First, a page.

MB, Porsche and Jaguar's programmes are very different, from what I know of them. For a relatively nominal fee, they'll tell you what the car was when it left their control and was sold to the first owner. After that, it's up to the buyer to get comfortable with what it is. Ferrari's is far more expensive, intrusive and declarative. Why? What purpose? If I want to buy a 250 GTO, I know where they are, what their histories are and whom to speak to. I'll wager that most GTOs aren't Classiche eligible. If I want to buy a 430, I know where to go, too. Strangely, though, it's not eligible for Classiche if it comes with a Tubi exhaust, even if the dealer installed it for me.

    Ferrari continues to show how it is possible to bilk clients beyond inflated service and maintenance even after they've bought a car. Tell me why is it necessary for SpA to have this program to tell you you bought a 430? And, shouldn't every new Ferrari come with a Classiche certificate, then, too?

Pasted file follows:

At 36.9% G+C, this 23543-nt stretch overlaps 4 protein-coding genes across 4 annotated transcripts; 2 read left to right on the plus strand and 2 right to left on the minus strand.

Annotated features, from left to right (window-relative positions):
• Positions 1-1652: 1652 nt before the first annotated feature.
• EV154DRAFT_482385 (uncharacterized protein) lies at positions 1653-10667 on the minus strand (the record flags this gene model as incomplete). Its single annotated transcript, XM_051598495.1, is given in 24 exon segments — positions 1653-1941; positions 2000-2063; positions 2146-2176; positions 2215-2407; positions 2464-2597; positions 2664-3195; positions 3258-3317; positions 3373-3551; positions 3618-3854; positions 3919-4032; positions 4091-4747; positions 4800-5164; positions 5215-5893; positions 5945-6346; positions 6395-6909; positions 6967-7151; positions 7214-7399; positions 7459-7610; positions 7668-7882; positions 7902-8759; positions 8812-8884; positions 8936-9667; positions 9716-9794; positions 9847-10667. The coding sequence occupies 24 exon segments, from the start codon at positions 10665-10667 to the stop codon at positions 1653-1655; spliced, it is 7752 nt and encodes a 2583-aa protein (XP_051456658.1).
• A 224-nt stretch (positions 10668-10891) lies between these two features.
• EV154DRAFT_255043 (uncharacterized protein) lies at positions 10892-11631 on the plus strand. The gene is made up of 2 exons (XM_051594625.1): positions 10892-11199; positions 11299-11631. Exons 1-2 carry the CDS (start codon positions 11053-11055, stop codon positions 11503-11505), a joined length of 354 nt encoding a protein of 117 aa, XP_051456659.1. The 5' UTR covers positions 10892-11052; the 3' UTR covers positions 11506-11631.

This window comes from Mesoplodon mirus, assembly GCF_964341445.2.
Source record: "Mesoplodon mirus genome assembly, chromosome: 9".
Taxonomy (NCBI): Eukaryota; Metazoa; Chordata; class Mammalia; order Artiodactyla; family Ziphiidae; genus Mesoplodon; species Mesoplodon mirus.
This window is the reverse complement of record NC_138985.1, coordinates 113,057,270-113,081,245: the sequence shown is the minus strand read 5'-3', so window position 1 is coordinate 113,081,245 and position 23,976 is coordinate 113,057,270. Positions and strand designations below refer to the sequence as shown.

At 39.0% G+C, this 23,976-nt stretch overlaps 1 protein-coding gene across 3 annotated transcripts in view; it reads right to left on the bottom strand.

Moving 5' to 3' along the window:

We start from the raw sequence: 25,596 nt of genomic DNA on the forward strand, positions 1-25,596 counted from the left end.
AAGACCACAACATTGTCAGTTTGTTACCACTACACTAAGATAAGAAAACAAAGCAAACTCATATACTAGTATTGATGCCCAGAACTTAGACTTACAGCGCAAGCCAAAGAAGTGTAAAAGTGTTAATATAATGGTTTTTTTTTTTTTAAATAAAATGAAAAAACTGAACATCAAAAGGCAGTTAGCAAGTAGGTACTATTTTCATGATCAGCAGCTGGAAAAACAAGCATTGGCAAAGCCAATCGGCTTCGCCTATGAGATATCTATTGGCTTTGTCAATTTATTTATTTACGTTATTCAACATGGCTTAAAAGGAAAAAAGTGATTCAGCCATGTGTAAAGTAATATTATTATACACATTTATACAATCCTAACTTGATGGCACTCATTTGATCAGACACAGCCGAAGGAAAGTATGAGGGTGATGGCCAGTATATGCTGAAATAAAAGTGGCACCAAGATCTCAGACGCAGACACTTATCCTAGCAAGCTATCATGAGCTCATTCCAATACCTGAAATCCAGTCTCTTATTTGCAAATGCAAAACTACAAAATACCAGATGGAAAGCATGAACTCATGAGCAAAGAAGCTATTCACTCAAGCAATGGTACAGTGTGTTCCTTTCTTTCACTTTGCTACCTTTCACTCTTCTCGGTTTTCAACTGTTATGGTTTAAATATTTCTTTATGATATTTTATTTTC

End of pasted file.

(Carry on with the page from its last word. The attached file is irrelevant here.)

CW
     
  24. 410SA

    410SA F1 Veteran

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    #249 410SA, May 31, 2008
    Last edited: May 31, 2008
    That, right there, is the definitive indicting statement of Ferrari Spa.

    Everything else in this debate is moot. If the factory sold the car it should be automatically certified.
     
  25. Ney

    Ney F1 Rookie
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    Apr 20, 2004
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    HA! Of course it would not be automatically certified. Ferrari would be giving you something that you haven't PAID for. I am sure that if you pick up your new F430, they would be happy to prepare a certification book for you if you ask, AND PAY THE FEE.